At one time the leader of the brass band decide to play a remix of 'Singing in the rain' and hoped that it would not be a bad omen. the sky was already darkening yet again and no sooner had the struck the first chord when the heavens opened and we had to run for shelter again.

They played for an hour by which time it was after 4pm and getting cold.
Climbed another hill to get another view...sorry if you think this is a lot of photos, think yourselves lucky you are not getting the whole 93 that I took!!!..including 9 movies that I do wish I could show, but the best ones were way too big, am still a learner.

and I said she wasn't BIG. She is docked next to the old railway station not a Heritage Center showing emmigration, Titanic and Lusitania.

We managed to move our car up to just in front of the bows of the ship and waited for her to sail. Everyone was taking photos of others in the spirit of camaraderie. Some had sqaures of cotton mounted on sticks to wave.

It took two huge tugs a long long time to pull her out.

Drag her to a wider part of the harbour

a lot of waving by us and the passengers all out to see us too.

and turn her round.

She soon gathered speed...

and steaming off into the gathering dusk

so it was God speed old girl, safe home.......slán abhaile

May your retirement be long and happy.

Saturday, May 17, 2008


I thought that I would show you a glimpse of the place that I am working....University College Cork.
I work as an examinations invigilator...well someone has to do it!!

The photos were all taken with my camera phone so don't expect too much.
the University was founded in 1845 and was called Queens University part of Queens University Ireland until 1908. It is now a constituent College of The National University of Ireland.
The campus with its Tudor Gothic Quadrangle has to be on of the most beautiful places to learn that I have ever seen.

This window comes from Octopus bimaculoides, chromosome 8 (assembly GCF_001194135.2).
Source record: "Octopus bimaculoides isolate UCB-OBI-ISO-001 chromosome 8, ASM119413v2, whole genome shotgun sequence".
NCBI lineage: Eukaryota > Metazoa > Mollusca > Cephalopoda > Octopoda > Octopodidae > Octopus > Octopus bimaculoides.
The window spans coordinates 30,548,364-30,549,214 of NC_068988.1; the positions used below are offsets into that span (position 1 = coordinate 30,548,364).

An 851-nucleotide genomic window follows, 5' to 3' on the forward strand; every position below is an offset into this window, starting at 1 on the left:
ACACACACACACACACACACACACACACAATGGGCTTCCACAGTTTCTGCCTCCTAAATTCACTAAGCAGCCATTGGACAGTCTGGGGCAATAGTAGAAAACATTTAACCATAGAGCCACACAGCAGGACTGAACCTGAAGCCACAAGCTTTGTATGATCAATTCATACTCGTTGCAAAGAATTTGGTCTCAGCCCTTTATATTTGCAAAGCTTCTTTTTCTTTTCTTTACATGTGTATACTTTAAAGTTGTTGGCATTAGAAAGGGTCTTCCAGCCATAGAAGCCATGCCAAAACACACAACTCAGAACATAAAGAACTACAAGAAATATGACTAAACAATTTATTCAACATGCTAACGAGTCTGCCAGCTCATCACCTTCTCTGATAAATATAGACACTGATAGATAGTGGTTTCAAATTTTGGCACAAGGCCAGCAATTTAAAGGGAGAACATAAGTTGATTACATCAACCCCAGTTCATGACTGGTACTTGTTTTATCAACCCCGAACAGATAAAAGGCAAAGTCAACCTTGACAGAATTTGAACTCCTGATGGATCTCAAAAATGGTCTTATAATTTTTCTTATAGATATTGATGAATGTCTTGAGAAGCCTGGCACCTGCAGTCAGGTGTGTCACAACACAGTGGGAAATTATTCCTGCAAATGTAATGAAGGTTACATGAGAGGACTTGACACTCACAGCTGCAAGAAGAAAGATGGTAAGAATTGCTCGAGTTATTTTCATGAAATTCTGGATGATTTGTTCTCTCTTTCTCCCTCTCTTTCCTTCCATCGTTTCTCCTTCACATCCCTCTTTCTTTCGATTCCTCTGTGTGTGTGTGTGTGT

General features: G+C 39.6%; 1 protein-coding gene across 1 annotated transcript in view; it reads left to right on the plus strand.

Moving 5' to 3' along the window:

The lawn is cut into 4 sections by paths but rarely do you see anybody walking along the. To do so is said to be bad in failing ones exams!! The one time that they are used is on graduation day when the graduands walk along them in their gowns to the ceremony.

Lots more buildings joined the quad as the university expanded, some architecturally uninspiring but more recent ones compliment the quad and are architectually stunning I think.

This is the new students union building. I often supervise in the De Vere Hall at the top of the building used also nowadays for graduation ceremonies as the Aula Maxima can no longer cope with the numbers.

There are two cafes on the ground and first floors and looking out from the upper one you can see the new building the O'Rahilly Building housing the language departments.

This new area with it's circular amphitheatre incorporates another old building the Honan Chapel

Built in 1916 and named after the Honan family it has the most stunning mosaic floor

and stained glass windows by Harry Clarke.

There is frequently a wedding to be seen from the cafe on a well earned coffee break. Nowadays both bride and groom have to be graduates of UCC. I had thought my daughter might get married here but they opted for the College Chapel at University College Galway...see the very beginning of this blog!

This week I was suprised to see crocodile files of primary school children walking round the campus. Nothing suprising in that except that they were all wearing gowns, an academic experience very reminiscent of Hogwarts. I am sure the kids loved it.

Strange because this academic experience is not as true as it used to be as gradualtes don't see a gown until the day that they graduate and rarely own one.

In my another life in another University we had to buy an undergraduate gown, very plain..hard wearing material and not at all fancy.
Those in halls of residence had to wear the gown for meals but for me the only time I wore it was for the lectures of a certain Professor who insisted on was rather nice really except when you forgot to bring it and were turfed out of the lecture!!

My gown has come in handy on several occasions tho'. I used to have a flair for dressing my children up for the local fancy dress competition and this is what I dressed my daughter in when she was tiny. Shortened the gown to fit and made pipe cleaner spectacles and a papier mache mortar board. Complete with degree certificate and a copy of one of her dad's books .. she was following in father's footsteps!

Little did I know she would almost equal her dad (still one degree behind him!) and finally graduate with a PhD leaving her black gowns behind.

This is her dad at his D.Sc conferring in his glitzy gown,

'twas the only one of his conferrings that he ever attended and he did that only to please his mum and dad who were so proud of him ( we were too!!)
Now isn't he just something!!

Oh, and I did dress my son up once as a smurf..his favorite..good job that wasn't prophetic and he didn't turn blue and end up as one!